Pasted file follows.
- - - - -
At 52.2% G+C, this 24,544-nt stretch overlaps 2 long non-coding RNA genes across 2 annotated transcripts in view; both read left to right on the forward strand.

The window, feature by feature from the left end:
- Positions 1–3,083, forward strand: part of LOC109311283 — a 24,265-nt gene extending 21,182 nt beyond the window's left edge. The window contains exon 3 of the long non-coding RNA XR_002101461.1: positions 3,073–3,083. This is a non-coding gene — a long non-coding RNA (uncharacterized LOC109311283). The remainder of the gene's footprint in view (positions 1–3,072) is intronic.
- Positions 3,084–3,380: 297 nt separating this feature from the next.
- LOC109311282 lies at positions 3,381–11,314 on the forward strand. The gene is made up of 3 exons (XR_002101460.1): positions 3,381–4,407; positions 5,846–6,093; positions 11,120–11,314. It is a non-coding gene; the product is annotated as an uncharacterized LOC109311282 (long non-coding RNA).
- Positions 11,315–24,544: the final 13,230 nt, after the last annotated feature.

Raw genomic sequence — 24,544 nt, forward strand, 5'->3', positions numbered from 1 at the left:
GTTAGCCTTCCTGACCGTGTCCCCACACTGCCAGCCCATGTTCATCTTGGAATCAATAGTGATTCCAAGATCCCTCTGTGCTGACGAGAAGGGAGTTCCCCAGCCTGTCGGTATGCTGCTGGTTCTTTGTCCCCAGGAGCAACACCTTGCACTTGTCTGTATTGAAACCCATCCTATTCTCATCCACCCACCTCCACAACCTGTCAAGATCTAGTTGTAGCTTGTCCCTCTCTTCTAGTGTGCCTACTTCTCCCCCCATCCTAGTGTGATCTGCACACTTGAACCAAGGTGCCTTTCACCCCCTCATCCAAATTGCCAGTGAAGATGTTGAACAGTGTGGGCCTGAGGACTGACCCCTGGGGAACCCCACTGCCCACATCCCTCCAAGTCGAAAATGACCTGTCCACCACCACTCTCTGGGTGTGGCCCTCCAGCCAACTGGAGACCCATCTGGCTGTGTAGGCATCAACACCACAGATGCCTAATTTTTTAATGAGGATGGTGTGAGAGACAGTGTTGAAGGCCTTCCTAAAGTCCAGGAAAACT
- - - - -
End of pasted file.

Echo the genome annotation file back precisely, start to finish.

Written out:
At 52.2% G+C, this 24,544-nt stretch overlaps 2 long non-coding RNA genes across 2 annotated transcripts in view; both read left to right on the forward strand.

The window, feature by feature from the left end:
- Positions 1–3,083, forward strand: part of LOC109311283 — a 24,265-nt gene extending 21,182 nt beyond the window's left edge. The window contains exon 3 of the long non-coding RNA XR_002101461.1: positions 3,073–3,083. This is a non-coding gene — a long non-coding RNA (uncharacterized LOC109311283). The remainder of the gene's footprint in view (positions 1–3,072) is intronic.
- Positions 3,084–3,380: 297 nt separating this feature from the next.
- LOC109311282 lies at positions 3,381–11,314 on the forward strand. The gene is made up of 3 exons (XR_002101460.1): positions 3,381–4,407; positions 5,846–6,093; positions 11,120–11,314. It is a non-coding gene; the product is annotated as an uncharacterized LOC109311282 (long non-coding RNA).
- Positions 11,315–24,544: the final 13,230 nt, after the last annotated feature.

Raw genomic sequence — 24,544 nt, forward strand, 5'->3', positions numbered from 1 at the left:
GTTAGCCTTCCTGACCGTGTCCCCACACTGCCAGCCCATGTTCATCTTGGAATCAATAGTGATTCCAAGATCCCTCTGTGCTGACGAGAAGGGAGTTCCCCAGCCTGTCGGTATGCTGCTGGTTCTTTGTCCCCAGGAGCAACACCTTGCACTTGTCTGTATTGAAACCCATCCTATTCTCATCCACCCACCTCCACAACCTGTCAAGATCTAGTTGTAGCTTGTCCCTCTCTTCTAGTGTGCCTACTTCTCCCCCCATCCTAGTGTGATCTGCACACTTGAACCAAGGTGCCTTTCACCCCCTCATCCAAATTGCCAGTGAAGATGTTGAACAGTGTGGGCCTGAGGACTGACCCCTGGGGAACCCCACTGCCCACATCCCTCCAAGTCGAAAATGACCTGTCCACCACCACTCTCTGGGTGTGGCCCTCCAGCCAACTGGAGACCCATCTGGCTGTGTAGGCATCAACACCACAGATGCCTAATTTTTTAATGAGGATGGTGTGAGAGACAGTGTTGAAGGCCTTCCTAAAGTCCAGGAAAACT